The "forest" being missed by the people working on Problem Z is the unfortunate reality that Company A does not actually care whether Problem Z is solved or not. In fact, to the extent that solving Problem Z might hurt the bottom line they probably prefer that it remain unsolved.
I use placeholder terms because while this particular story is about Facebook, this same thing plays out all the time at darling companies in Silicon Valley (and presumably outside, but I've less experience there).
I respect the memo author immensely. In similar situations I've just left quietly. The author probably should've done just that, now their name is directly linked to this story.
But they hid the name of the software engineer that spoke on her credibility? Something seems a little off, either on the source's side or on the distributor's side.
> “Facebook projects an image of strength and competence to the outside world that can lend itself to such theories, but the reality is that many of our actions are slapdash and haphazard accidents,” she wrote.
> “We simply didn’t care enough to stop them”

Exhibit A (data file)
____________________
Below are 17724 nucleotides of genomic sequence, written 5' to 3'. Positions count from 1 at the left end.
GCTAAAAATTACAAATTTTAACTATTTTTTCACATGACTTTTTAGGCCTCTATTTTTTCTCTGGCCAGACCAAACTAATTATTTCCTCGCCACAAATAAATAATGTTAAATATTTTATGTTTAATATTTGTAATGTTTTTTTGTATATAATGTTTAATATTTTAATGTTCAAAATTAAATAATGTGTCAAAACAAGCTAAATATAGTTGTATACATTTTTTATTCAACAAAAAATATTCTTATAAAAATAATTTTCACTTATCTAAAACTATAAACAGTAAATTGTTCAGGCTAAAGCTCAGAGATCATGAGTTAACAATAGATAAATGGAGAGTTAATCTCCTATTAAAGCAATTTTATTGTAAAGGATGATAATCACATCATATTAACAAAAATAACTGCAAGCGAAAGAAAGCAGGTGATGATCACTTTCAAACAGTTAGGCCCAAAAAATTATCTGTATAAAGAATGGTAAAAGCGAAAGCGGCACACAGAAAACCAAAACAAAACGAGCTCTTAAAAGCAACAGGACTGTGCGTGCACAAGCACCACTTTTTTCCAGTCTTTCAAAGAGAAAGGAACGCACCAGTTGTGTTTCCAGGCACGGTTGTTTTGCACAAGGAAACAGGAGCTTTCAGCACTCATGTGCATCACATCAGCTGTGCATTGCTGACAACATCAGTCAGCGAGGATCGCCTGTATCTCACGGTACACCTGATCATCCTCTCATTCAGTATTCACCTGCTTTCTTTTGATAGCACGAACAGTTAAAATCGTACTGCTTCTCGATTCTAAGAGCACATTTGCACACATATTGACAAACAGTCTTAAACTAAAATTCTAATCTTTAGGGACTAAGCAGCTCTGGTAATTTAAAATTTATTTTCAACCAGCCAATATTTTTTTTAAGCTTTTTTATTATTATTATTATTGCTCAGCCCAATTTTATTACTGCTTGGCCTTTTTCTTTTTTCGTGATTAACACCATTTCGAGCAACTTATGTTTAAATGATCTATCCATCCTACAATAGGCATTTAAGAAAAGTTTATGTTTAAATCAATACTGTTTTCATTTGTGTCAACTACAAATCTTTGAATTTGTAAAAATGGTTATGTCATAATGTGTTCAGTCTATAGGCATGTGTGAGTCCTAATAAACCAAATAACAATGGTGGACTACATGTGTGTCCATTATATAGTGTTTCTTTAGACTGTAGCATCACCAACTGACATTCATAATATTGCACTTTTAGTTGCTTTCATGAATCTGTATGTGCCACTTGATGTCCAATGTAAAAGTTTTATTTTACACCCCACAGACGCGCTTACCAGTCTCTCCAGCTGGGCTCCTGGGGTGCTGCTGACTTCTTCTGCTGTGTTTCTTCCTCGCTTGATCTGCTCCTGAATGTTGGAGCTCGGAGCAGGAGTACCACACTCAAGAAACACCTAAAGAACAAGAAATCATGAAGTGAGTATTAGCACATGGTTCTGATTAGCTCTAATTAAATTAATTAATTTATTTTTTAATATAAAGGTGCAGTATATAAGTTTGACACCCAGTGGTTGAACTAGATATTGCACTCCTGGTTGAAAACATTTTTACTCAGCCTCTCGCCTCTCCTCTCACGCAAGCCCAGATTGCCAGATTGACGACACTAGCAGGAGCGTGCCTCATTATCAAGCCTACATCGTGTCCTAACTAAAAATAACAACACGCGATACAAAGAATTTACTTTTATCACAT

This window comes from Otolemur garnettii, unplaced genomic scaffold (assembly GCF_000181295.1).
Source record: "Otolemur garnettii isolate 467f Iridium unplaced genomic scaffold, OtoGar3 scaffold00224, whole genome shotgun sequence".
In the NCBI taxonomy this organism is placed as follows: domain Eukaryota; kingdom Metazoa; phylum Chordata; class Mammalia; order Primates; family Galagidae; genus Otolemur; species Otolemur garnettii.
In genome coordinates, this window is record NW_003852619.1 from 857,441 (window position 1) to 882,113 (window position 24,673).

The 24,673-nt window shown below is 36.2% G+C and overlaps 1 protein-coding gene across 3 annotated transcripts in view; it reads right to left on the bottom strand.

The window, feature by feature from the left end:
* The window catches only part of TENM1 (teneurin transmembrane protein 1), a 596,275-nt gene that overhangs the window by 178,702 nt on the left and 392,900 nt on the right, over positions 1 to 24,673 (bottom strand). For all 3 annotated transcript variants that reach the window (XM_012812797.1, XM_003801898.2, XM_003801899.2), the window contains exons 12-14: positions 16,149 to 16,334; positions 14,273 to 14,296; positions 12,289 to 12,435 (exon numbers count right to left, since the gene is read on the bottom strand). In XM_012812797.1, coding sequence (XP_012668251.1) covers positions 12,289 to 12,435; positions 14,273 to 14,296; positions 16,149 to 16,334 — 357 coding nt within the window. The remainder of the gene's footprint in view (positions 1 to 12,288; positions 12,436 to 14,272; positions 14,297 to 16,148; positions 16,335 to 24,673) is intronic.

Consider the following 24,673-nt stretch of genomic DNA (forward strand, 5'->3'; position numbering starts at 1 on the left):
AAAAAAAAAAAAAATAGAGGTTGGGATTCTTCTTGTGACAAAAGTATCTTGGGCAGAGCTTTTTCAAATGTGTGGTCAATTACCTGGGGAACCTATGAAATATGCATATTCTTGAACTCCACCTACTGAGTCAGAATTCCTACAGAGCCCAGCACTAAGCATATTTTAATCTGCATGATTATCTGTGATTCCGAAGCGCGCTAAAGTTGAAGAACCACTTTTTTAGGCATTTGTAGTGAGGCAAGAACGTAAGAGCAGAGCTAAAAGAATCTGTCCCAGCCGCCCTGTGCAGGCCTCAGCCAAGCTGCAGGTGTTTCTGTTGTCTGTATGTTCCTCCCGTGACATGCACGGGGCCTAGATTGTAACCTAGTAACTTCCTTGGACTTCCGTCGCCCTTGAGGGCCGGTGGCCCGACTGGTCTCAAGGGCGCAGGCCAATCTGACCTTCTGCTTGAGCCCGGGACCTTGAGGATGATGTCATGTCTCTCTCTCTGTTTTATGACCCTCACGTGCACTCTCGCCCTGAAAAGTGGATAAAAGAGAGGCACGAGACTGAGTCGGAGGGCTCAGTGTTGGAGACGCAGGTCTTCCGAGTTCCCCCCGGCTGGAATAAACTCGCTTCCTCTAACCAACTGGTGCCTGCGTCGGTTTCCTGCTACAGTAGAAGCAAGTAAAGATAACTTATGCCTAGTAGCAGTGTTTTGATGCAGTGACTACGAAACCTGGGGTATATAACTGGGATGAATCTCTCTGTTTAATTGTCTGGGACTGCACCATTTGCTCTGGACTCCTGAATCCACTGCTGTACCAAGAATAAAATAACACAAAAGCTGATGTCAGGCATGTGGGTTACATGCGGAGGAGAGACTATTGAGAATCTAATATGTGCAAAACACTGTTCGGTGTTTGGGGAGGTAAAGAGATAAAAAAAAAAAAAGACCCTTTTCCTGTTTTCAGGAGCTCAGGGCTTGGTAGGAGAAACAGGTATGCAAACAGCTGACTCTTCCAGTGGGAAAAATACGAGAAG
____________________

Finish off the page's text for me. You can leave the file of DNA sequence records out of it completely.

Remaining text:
This is the key takeaway, IMO. Not as an excuse for Facebook, but as an indictment of "slapdash" information technology in general, particularly social media. It's becoming more and more clear that "bringing the world closer together" is a pandora's box, one that Facebook is not equipped (motivated?) to deal with the consequences of. Maybe no company ever could be. Maybe this is simply a thing that shouldn't exist.
This is the old “don’t tell me what you care about, show me your balance sheet and I’ll tell you what you care about”.
The scale of how the platform's being used for political manipulation in every country is enormous, and it's clear that if a junior data scientist is having to independently make these decisions, that there's little interest in proactively dealing with this.
But if random FB engineers actually can affect global political power, it is 100% certain that the intelligence services of the world are putting serious efforts into placing their own people in these positions!
"In her post, Zhang said she did not want it to go public for fear of disrupting Facebook’s efforts to prevent problems around the upcoming 2020 US presidential election, and due to concerns about her own safety. BuzzFeed News is publishing parts of her memo that are clearly in the public interest."
Anonymous sources are supposed to be used only in extreme circumstances. But these days that gets abused all the time.
The New York Times has published its rules for making a source anonymous, and they’re pretty good, IMO.